The moonless night was quiet, not quiescent. This one is borderline. While not generally overused, perhaps once is too much. So use it sparingly, but keep it quiescent.
Often used as a reference to "you know what." If you don't know what, trust me, you don't want to know. This word, and many similar groan-inducing euphemisms like it, regularly turn up in overheated, chick-centric, bodice-ripping erotic fantasies that, while sometimes mildly stimulating, are never decent whacking material, or even a practical substitute for Viagra.
So what the hell good are they? These things typically involve someone who's given the author in question a rare tumble while engaged in the old, "ring-a-ding-ding." A related sub-genre of this type I call "Emo Bummer Poems." Think of them as the poetic equivalent of a Lifetime Movie. This category is dominated by women, and the poems are, with few exceptions, tortured laments concerning some guy who screwed them over in an especially heinous way. The perpetually suffering narrators of this tripe turn up the "poor-pitiful-me" dial to eleven and whine endlessly about how depressed they are, and of course, how they're still royally pissed off at the no-goodnick dude(s) responsible for all their misery.
Well I say, get off the cross sister, we need the wood! What we don't need are more "Chick-Vic" poems by professional martyrs, or another soft-core, window-fogging epic about how "off the hook" your latest Earth-shaking orgasm was. Keep your fucking sex life to yourself. I don't care how it went down. If the poem is a rockin, I won't bother knockin.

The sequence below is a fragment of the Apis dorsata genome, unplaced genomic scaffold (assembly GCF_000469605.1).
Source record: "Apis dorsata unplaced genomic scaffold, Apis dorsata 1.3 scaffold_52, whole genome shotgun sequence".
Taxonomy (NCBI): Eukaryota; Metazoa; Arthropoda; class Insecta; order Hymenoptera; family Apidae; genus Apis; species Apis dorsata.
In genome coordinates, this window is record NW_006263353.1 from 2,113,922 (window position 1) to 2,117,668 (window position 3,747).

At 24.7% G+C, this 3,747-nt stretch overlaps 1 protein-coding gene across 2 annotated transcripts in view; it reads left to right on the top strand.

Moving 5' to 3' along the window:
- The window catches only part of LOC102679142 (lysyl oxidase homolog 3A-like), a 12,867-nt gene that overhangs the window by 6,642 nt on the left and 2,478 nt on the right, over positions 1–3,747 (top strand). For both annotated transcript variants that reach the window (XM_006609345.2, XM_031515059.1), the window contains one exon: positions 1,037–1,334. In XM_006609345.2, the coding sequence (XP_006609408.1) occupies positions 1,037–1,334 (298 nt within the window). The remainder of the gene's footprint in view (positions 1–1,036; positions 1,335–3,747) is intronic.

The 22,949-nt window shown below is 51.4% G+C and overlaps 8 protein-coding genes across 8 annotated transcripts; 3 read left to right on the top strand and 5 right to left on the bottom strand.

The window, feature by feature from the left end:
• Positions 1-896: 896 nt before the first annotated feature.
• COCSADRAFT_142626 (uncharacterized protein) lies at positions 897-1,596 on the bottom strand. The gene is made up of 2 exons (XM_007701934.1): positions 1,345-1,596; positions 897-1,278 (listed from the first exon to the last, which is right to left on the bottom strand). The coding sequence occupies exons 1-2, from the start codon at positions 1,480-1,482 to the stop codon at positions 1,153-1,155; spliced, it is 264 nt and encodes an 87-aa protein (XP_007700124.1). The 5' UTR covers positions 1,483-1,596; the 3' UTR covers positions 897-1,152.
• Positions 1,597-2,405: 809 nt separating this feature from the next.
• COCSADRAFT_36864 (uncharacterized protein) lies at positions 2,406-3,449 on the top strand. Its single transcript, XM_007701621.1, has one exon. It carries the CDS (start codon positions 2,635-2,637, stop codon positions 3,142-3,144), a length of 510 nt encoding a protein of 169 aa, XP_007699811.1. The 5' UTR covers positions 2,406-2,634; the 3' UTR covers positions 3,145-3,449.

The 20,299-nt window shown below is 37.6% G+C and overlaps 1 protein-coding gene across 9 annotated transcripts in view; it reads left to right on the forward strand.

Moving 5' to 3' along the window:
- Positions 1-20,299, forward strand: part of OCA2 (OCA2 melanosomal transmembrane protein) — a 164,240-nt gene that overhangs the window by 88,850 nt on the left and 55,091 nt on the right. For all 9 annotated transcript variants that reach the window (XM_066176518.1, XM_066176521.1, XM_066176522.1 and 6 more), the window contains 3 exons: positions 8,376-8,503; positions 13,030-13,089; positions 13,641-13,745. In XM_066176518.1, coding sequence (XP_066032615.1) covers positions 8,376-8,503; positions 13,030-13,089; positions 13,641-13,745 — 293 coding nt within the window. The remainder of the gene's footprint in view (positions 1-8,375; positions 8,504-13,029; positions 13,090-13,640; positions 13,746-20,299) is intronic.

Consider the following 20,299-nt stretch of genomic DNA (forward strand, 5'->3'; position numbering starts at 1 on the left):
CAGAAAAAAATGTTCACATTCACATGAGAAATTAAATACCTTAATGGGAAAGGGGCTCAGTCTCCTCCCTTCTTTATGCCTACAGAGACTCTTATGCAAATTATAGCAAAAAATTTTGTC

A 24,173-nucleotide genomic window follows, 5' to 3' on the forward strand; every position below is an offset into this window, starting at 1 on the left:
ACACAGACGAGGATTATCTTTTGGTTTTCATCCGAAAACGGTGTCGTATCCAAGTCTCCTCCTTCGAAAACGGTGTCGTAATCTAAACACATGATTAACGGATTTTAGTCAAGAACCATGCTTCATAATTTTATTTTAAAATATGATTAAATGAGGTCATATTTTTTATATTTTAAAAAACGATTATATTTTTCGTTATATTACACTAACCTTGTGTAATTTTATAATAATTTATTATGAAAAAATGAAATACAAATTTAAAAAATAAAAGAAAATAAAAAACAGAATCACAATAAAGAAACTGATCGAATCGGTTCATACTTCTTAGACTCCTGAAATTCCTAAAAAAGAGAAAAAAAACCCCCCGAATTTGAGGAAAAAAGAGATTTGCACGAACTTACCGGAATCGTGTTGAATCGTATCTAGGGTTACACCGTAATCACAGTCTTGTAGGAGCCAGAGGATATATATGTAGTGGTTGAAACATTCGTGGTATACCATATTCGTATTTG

This word sounds like an allergy drug of some kind (actually, there is a drug called Ephemrerol). In the immortal words of Patrick Henry, "Give me Librium or give me meth, but spare me ephemeral!" It's true we'll only be alive for a very short time and probably die a pitiful, anonymous death in a state facility, but calling the brief, temporary existence of anything "ephemeral" gives death a lilting, lyrical, cosmic quality it wouldn't otherwise possess. It's almost romantic, as in a dream. Honestly, of all the words on this list, I think I dislike this one the least. However, it does get habitually over-used, so I've decided to put "ephemeral" on double secret probation for the time being.
Were the tones… dulcet? Really? Sorry, but the term "dulcet tones" is super-cliché. What the hell is a dulcet tone anyway? What the hell is a dulcet? I really don't give a shit, just don't serve me up any damn dulcet tones. There must be something else tones can be besides dulcet. I can't think of any right now, but therein lies the challenge. Find some!
Another word for an angel, or angels. These mythical heavenly beings always seem to pop up in horrible Christmas and religious poems. The seraphim are forever coming to the rescue of us lowly mortals in our hour of need, or just flying about lending the Baby-Jesus moral support. You should eighty-six the seraphim and toss the cherubim out with them.
On a semi-related note, no matter how good it may be, it's nearly impossible to write a non-cliché-filled take on the literal reality of religion, the Bible, or the wish-fulfillment fantasies concerning the terrific blessings bestowed by God, Jesus, and the seraphim. I fully realize this won't stop you. You're going to read this, then you're going to sit down at your computer and compose something about what a swell guy God was for creating everything, writing the Bible, and sending Baby Jesus down to be crucified on our behalf. And that poem will stink on ice. This particular brand of spiritual hooey used to knock their socks off in the Middle Ages, but this is the 21st century, not the tenth.